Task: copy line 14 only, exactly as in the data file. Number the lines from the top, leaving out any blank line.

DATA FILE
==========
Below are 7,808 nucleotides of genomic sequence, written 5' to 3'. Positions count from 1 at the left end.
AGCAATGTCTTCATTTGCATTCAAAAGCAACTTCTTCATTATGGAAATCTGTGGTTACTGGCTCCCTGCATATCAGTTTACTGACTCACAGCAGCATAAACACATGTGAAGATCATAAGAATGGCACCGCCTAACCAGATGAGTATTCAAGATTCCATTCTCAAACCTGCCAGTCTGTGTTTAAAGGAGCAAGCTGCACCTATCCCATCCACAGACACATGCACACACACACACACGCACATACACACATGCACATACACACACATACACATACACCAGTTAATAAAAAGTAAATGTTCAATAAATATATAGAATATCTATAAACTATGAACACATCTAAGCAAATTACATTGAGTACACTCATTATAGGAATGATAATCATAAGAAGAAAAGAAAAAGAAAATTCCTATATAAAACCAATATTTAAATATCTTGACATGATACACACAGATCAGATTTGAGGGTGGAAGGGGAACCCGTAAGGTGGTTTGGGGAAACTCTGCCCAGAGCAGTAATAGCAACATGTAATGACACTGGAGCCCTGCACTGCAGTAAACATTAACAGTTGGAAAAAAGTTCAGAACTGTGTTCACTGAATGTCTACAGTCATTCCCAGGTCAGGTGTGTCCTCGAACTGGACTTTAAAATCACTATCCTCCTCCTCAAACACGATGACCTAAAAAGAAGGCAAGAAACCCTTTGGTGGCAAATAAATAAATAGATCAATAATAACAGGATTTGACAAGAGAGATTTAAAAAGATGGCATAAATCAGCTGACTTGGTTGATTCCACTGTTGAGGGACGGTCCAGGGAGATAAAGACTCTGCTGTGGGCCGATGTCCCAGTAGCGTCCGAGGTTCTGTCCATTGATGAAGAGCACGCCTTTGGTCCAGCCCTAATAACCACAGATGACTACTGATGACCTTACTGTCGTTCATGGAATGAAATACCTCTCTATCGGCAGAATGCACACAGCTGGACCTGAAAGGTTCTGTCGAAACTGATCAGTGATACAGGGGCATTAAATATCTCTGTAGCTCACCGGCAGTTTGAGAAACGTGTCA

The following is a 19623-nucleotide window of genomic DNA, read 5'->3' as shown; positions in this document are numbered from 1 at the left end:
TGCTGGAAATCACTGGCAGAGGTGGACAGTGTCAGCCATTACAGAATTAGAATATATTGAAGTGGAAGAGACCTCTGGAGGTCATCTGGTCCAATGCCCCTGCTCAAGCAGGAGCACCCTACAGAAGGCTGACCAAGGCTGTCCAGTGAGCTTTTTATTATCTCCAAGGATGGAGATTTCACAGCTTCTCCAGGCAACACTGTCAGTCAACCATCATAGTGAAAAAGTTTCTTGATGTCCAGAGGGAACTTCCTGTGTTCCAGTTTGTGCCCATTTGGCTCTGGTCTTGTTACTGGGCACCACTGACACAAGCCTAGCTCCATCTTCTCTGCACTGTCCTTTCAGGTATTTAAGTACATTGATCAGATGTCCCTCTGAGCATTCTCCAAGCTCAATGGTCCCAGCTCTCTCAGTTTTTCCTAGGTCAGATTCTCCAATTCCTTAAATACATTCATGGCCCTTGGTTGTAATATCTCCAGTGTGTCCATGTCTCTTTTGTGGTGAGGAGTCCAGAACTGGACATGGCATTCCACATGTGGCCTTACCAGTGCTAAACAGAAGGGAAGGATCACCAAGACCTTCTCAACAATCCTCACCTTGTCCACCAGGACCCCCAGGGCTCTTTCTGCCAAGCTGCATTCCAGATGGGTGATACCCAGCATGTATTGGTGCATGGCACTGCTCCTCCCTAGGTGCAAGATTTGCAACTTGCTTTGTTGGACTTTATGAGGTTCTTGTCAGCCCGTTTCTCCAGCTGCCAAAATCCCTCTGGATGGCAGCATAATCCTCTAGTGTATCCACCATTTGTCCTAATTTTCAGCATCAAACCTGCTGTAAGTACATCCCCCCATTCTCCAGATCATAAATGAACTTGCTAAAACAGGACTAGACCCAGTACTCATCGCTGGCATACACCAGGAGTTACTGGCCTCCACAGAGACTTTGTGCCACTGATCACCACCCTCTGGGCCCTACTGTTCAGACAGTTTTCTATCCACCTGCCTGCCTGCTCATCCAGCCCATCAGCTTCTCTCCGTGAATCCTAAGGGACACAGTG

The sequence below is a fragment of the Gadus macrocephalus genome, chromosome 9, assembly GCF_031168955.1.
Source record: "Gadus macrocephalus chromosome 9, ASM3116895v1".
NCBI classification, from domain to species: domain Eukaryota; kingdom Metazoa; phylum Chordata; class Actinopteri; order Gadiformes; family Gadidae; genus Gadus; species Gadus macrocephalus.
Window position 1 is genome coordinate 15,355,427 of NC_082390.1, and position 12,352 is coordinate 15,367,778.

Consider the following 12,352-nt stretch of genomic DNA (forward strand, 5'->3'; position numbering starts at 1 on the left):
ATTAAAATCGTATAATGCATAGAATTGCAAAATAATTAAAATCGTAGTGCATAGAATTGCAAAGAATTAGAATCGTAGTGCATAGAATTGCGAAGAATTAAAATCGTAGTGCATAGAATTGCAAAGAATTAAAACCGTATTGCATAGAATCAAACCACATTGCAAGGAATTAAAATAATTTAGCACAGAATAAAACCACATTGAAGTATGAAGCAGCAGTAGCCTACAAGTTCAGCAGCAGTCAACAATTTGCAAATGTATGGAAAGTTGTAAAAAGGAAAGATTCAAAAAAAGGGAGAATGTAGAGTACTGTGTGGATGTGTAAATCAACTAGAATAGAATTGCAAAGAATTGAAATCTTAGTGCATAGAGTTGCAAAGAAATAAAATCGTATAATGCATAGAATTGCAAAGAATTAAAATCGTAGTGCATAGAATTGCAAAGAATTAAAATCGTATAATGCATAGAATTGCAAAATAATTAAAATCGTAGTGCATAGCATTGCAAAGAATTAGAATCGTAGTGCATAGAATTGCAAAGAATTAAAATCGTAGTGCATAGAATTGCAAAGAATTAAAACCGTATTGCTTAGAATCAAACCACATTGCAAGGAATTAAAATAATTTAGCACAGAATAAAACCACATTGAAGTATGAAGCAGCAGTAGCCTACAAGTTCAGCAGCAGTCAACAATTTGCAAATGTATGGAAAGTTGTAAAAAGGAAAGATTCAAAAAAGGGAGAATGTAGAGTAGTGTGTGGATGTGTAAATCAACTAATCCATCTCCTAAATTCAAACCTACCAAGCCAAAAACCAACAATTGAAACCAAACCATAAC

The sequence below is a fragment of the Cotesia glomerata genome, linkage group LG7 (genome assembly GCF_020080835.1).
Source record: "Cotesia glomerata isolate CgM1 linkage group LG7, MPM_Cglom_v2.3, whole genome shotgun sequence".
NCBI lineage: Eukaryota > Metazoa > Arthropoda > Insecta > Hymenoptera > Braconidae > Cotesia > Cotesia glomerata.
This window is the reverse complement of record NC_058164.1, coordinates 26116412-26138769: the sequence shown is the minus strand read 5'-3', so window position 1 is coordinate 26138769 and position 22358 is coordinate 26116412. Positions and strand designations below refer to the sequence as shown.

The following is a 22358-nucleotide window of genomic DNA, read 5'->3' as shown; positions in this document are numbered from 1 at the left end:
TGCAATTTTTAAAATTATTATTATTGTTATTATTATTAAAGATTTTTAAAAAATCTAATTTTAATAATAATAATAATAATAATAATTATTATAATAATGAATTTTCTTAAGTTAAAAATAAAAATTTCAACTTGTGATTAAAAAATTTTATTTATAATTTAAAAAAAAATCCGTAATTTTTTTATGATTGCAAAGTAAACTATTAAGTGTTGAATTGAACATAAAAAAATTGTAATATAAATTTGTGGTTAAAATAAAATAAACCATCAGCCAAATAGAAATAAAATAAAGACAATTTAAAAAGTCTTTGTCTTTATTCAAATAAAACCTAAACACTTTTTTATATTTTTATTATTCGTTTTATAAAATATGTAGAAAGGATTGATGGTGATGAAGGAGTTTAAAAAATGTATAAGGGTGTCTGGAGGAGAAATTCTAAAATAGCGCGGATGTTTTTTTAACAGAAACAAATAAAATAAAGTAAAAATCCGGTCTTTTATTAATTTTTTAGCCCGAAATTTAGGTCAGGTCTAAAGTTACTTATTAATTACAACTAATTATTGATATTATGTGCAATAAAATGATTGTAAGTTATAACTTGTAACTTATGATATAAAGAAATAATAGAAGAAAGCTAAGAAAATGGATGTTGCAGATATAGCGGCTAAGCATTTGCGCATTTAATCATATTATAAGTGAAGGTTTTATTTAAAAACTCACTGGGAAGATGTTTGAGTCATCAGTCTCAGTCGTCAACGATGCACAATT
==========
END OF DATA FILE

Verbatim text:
This window is the reverse complement of record NC_058164.1, coordinates 26116412-26138769: the sequence shown is the minus strand read 5'-3', so window position 1 is coordinate 26138769 and position 22358 is coordinate 26116412. Positions and strand designations below refer to the sequence as shown.